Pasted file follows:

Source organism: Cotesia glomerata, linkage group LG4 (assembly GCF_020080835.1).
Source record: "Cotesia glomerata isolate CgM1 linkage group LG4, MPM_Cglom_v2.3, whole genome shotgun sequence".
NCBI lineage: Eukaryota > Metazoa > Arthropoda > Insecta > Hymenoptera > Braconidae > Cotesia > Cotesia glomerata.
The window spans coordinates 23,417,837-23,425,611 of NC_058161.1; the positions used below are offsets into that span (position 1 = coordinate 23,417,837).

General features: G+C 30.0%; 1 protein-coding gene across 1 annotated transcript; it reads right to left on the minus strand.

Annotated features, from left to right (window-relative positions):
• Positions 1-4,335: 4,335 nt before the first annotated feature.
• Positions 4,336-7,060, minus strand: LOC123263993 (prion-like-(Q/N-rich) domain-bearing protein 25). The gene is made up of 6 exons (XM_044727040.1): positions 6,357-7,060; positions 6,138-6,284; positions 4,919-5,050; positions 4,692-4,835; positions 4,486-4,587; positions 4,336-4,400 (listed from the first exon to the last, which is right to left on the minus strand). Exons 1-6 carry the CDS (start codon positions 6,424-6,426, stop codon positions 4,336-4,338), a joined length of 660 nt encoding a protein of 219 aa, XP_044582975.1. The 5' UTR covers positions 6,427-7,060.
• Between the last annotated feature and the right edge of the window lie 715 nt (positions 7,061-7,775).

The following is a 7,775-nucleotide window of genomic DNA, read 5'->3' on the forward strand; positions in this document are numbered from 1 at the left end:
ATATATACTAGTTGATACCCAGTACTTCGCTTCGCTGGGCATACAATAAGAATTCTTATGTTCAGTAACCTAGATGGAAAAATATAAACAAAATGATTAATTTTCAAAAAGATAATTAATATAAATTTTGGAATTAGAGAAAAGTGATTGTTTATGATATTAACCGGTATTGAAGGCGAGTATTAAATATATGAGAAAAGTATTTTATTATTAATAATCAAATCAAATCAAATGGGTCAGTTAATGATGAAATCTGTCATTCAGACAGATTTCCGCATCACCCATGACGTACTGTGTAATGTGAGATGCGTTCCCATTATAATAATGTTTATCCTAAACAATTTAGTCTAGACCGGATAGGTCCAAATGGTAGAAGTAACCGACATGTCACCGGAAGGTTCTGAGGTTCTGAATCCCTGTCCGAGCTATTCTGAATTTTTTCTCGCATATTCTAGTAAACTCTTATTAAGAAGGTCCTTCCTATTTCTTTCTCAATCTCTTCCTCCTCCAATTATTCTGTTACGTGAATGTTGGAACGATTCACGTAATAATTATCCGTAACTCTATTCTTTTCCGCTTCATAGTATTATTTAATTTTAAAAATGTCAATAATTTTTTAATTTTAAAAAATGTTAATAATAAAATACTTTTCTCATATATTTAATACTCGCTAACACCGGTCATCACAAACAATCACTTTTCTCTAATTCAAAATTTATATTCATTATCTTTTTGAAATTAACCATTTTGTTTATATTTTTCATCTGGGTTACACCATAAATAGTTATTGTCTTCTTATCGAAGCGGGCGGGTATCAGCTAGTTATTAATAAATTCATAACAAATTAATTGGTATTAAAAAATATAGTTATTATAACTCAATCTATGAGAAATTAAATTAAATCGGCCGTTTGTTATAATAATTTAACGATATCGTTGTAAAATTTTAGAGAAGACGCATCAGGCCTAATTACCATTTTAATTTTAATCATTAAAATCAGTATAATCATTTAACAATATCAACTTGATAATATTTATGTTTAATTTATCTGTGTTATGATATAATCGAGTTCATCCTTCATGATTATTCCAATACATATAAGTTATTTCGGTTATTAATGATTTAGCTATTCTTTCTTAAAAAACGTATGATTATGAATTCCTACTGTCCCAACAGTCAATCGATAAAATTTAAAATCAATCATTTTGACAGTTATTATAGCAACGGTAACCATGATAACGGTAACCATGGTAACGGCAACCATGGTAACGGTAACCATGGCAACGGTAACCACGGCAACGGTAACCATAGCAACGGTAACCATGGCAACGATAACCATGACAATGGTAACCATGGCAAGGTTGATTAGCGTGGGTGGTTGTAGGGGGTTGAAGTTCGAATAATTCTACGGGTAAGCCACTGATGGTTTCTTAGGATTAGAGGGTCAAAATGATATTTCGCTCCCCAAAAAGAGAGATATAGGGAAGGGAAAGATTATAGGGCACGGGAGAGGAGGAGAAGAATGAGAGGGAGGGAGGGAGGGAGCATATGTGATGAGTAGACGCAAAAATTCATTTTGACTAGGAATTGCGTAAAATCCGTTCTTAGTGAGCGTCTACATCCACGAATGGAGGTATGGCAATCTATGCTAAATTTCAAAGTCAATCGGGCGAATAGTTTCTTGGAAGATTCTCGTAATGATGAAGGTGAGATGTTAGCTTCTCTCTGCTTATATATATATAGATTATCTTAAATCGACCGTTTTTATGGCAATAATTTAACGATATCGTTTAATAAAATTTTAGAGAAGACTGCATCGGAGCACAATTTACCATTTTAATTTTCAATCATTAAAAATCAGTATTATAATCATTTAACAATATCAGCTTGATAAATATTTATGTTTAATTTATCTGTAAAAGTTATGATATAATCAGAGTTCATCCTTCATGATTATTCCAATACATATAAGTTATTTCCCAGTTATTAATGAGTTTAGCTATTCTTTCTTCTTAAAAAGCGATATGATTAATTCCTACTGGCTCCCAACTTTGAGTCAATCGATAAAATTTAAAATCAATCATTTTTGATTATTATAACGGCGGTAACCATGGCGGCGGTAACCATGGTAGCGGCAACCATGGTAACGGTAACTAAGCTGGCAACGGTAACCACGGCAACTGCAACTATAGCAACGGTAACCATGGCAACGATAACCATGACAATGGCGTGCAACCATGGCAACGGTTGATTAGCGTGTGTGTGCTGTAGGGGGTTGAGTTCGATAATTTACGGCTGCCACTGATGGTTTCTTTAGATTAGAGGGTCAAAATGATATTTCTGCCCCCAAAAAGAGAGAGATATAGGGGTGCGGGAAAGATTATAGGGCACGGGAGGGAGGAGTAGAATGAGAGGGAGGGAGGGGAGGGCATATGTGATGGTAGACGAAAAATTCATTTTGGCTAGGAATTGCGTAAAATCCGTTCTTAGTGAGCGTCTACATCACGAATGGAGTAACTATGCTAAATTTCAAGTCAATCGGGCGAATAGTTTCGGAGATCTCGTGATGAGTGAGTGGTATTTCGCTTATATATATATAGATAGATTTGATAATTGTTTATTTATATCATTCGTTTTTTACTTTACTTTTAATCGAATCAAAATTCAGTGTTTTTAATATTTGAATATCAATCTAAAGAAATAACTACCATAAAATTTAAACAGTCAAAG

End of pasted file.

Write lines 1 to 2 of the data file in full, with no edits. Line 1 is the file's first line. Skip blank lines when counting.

Source organism: Cotesia glomerata, linkage group LG4 (assembly GCF_020080835.1).
Source record: "Cotesia glomerata isolate CgM1 linkage group LG4, MPM_Cglom_v2.3, whole genome shotgun sequence".